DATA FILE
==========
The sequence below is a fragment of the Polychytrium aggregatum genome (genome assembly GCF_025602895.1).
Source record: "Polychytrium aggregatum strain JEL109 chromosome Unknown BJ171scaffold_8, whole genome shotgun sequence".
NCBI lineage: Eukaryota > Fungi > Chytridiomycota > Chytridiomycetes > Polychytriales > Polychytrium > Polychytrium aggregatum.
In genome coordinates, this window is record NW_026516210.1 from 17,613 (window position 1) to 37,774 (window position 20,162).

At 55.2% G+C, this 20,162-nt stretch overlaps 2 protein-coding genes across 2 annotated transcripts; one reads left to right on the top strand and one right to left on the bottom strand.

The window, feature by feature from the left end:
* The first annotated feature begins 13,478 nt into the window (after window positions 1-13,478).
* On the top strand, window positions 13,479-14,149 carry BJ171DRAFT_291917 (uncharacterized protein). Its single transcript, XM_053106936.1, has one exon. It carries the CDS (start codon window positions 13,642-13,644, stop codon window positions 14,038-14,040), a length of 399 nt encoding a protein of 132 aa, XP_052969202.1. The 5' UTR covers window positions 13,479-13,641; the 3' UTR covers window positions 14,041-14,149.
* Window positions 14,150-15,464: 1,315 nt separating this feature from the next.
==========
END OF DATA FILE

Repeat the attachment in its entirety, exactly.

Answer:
The sequence below is a fragment of the Polychytrium aggregatum genome (genome assembly GCF_025602895.1).
Source record: "Polychytrium aggregatum strain JEL109 chromosome Unknown BJ171scaffold_8, whole genome shotgun sequence".
NCBI lineage: Eukaryota > Fungi > Chytridiomycota > Chytridiomycetes > Polychytriales > Polychytrium > Polychytrium aggregatum.
In genome coordinates, this window is record NW_026516210.1 from 17,613 (window position 1) to 37,774 (window position 20,162).

At 55.2% G+C, this 20,162-nt stretch overlaps 2 protein-coding genes across 2 annotated transcripts; one reads left to right on the top strand and one right to left on the bottom strand.

The window, feature by feature from the left end:
* The first annotated feature begins 13,478 nt into the window (after window positions 1-13,478).
* On the top strand, window positions 13,479-14,149 carry BJ171DRAFT_291917 (uncharacterized protein). Its single transcript, XM_053106936.1, has one exon. It carries the CDS (start codon window positions 13,642-13,644, stop codon window positions 14,038-14,040), a length of 399 nt encoding a protein of 132 aa, XP_052969202.1. The 5' UTR covers window positions 13,479-13,641; the 3' UTR covers window positions 14,041-14,149.
* Window positions 14,150-15,464: 1,315 nt separating this feature from the next.